Not enough investment capital is flowing into emerging and frontier markets despite potential for strong returns and the opportunity to help the world’s poorest communities, according to a recent report from the Global Impact Investing Network.
“Unlocking the Potential of Frontier Finance” found “that investors require more clarity” about how “to address the challenges” of investing in these markets and the opportunities for success.
“There are a lot of vulnerable populations that could benefit from the companies that receive this capital, and from the strengthening of supply chains that comes along with impact investment,” said Rachel Bass, research manager at GIIN and the report’s lead author, told Karma.
The New York-based nonprofit analyzed 40 investments in emerging and frontier markets. “Frontier finance” investments are aimed at helping help low- and lower-middle income groups in the countries, and according to GIIN, the landscape is diverse. The investments came from for-profit and nonprofit investors on five continents, and from a mix of sources.
The cash largely went to small, growing businesses. The transactions in the report ranged from $49,000 to $6.4 million, with an average size of $1.1 million.
But investors, particularly from other countries, deploy little capital in emerging and frontier markets. Bass said this trend means opportunities are still out there.
“It suggests to us that there’s potential to really scale that market segment, while still creating deep impact alongside financial returns,” said Bass. “About three-quarters of our sample was targeting risk-adjusted, market-rate returns, and a clear majority said that they were either meeting or exceeding their returns expectations.”
Emerging markets like Brazil and India are familiar to most investors. Frontier markets are smaller and lesser known, and they present fewer avenues for foreign investors to enter.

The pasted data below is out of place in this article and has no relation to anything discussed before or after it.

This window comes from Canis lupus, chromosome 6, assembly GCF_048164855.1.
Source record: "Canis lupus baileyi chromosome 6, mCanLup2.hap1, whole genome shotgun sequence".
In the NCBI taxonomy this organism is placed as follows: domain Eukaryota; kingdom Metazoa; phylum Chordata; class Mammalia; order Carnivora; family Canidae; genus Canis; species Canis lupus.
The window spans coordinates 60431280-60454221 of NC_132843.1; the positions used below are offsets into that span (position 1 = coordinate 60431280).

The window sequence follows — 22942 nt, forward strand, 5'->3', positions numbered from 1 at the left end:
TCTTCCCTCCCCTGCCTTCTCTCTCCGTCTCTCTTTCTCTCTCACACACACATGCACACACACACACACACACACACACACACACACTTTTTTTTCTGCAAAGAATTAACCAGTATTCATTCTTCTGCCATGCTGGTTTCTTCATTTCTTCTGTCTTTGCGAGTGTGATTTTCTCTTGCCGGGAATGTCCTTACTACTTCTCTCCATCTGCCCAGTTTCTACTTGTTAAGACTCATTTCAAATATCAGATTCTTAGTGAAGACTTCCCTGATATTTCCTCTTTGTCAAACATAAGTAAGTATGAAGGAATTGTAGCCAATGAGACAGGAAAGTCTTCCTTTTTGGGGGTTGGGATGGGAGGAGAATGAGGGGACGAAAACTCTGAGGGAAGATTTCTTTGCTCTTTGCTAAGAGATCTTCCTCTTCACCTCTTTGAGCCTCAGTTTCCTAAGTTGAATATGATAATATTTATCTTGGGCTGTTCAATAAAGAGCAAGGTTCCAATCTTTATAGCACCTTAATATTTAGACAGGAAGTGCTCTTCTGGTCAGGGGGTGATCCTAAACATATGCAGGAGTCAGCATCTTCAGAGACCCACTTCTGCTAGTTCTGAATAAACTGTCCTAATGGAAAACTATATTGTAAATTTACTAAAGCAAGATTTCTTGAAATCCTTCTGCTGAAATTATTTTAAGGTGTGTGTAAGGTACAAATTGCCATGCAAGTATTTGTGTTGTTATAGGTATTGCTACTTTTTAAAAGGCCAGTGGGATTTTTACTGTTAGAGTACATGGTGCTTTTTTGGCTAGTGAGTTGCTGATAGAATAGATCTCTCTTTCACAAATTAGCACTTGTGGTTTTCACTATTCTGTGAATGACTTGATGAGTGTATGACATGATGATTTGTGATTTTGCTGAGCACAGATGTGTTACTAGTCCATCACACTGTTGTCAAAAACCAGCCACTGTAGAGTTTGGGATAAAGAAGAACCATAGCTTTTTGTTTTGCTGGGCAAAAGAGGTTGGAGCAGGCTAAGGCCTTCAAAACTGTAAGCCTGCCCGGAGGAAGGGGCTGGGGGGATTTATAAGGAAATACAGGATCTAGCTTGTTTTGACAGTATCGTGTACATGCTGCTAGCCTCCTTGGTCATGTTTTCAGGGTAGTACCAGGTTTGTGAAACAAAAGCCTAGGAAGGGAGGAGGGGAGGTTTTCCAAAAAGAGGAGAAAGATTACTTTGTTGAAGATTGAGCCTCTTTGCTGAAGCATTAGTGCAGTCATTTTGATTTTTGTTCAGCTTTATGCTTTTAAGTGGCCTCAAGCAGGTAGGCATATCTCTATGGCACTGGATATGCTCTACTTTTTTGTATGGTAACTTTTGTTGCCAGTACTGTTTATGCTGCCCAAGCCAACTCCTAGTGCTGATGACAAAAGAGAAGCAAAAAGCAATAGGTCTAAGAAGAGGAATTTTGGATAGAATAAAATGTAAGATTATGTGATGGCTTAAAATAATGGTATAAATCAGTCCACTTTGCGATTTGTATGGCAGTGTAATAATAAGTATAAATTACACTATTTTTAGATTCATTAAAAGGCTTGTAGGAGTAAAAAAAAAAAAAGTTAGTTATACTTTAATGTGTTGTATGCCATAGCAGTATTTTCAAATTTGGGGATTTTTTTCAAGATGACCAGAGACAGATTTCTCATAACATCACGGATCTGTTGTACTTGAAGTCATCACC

Despite their risky reputation, emerging and frontier markets can be a hedge because their performances are said to be less correlated to global markets. For example, customers in emerging and frontier markets may deal in cash, which isolates them from swings in global currency markets, Amy Wang, who leads the debt team at PG Impact Investments, told Karma. Her firm is a for-profit impact investing shop profiled in the GIIN report.
“There are certain sectors that are proven, and where the market is actually very non-correlated with traditional markets,” Wang said.
The GIIN report said that investors should look for new, more flexible ways to invest in these markets, including revenue-based repayment models and evergreen funds.
“Often in frontier and emerging markets, you’re investing where there is limited financial infrastructure,” said Bass. “Playing a role in helping demonstrate the viability of different investment products, and in investing itself as an exercise, contributes to field building.”
Yet the perception that emerging and frontier markets pose unique risks, including fluctuating currencies and political upheaval, is perhaps overstated. Investors in the GIIN survey cited more nuts-and-bolts concerns, such as business execution and management.
A Contrarian Investment
Clemente Cappello, the founder and CIO of Sturgeon Capital, a London-based hedge fund that has been investing in countries including Mongolia and Kazakhstan, sees advantages in investing in the Silk Road region, such as interest rates that are low, but still higher than developed markets, strong population and GDP growth. The markets are prime for an investor who prefers going against the herd, he said.
“It’s a region that nobody really pays attention to, so it’s a little bit of a contrarian investment,” Cappello said.
According to the GIIN report, achieving the UN’s Sustainable Development Goals by 2030 would require $2.5 trillion flowing annually to emerging markets — about five times the current level of impact investment.
GIIN made five recommendations to help close that gap, including improving financial instruments, building more partnerships between investors and entrepreneurs, and developing a record of success.
“It’s a market segment that increasingly has evidence about its performance, both impact and financial,” Bass said. “Our hope is that this work can help unlock more capital flows, and leverage that capital effectively to generate returns and to create high-impact for some of the people in the world who need it most.”